Four Years Later and Still Going Strong

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Euphronios Krater

Just four years after its founding in 2012, Trafficking Culture is well-known as one of the foremost research initiatives for the study of the illicit trade of antiquities. Established with the support of a four-year grant from the European Research Council (ERC), Neil Brodie (SAFE’s 2008 Beacon Award Winner), Simon Mackenzie, Donna Yates, and Christos Tsirogiannis worked together from their various bases around the world to create an international research consortium. Yesterday, the team announced that, despite the end of the project’s initial ERC grant, the various researchers of Trafficking Culture will continue to work together, maintaining the project’s website, compiling research reports, and releasing publications relevant to the ongoing issue of antiquities looting and trafficking.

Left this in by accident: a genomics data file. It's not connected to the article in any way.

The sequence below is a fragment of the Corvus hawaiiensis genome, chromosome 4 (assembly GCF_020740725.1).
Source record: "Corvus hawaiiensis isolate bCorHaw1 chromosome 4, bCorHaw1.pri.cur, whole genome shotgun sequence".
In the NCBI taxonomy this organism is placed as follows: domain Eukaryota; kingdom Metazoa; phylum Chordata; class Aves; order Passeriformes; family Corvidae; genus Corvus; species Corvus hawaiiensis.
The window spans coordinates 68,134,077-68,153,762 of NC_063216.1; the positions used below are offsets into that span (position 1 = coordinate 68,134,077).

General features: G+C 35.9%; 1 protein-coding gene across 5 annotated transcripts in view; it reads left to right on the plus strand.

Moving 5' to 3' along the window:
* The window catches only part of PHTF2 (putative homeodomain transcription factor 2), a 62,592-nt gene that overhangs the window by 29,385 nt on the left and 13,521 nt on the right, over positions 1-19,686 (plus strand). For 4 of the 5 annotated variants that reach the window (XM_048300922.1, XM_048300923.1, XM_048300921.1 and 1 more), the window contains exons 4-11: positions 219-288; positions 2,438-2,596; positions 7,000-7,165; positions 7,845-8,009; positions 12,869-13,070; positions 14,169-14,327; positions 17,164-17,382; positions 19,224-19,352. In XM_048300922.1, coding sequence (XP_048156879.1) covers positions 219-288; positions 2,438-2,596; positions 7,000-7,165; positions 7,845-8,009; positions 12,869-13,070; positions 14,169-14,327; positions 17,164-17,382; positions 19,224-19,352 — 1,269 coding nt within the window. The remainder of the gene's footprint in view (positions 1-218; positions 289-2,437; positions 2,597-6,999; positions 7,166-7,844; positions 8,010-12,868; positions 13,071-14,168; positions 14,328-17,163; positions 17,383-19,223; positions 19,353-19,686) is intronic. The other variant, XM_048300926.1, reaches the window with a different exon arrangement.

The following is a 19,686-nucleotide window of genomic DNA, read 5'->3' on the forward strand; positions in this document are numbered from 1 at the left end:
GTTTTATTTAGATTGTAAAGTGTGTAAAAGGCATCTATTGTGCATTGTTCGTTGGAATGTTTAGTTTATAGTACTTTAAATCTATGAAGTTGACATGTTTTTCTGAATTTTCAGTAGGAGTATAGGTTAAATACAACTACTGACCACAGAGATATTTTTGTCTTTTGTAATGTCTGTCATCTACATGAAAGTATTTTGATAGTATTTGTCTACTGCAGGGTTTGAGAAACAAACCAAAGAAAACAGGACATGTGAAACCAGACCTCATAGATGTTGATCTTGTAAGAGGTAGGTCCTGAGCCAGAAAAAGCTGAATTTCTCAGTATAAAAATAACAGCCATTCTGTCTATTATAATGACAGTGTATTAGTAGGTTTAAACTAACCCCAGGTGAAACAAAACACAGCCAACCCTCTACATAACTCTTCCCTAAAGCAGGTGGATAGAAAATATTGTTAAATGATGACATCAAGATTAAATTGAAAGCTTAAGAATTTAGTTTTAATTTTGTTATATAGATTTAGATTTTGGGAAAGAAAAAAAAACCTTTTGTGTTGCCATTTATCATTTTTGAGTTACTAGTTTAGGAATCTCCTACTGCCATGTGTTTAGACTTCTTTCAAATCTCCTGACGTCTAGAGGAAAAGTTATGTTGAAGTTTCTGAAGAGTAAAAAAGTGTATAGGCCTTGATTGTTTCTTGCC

To echo a statement made by SAFE at the time of Trafficking Culture’s founding, we would like to once again congratulate all four dedicated researchers of the project on their unwavering dedication to combat the illicit trade of antiquities, and thank them for their years of invaluable work. As we join together in this global struggle to save the past, your commitment is a true inspiration to us all.

In the words of Neil Brodie, long live Trafficking Culture!

photo: The Euphronios (Sarpedon) Krater, a 6th century BCE Greek vessel, often used to visually represent the Trafficking Culture project. / Tim Pendemon

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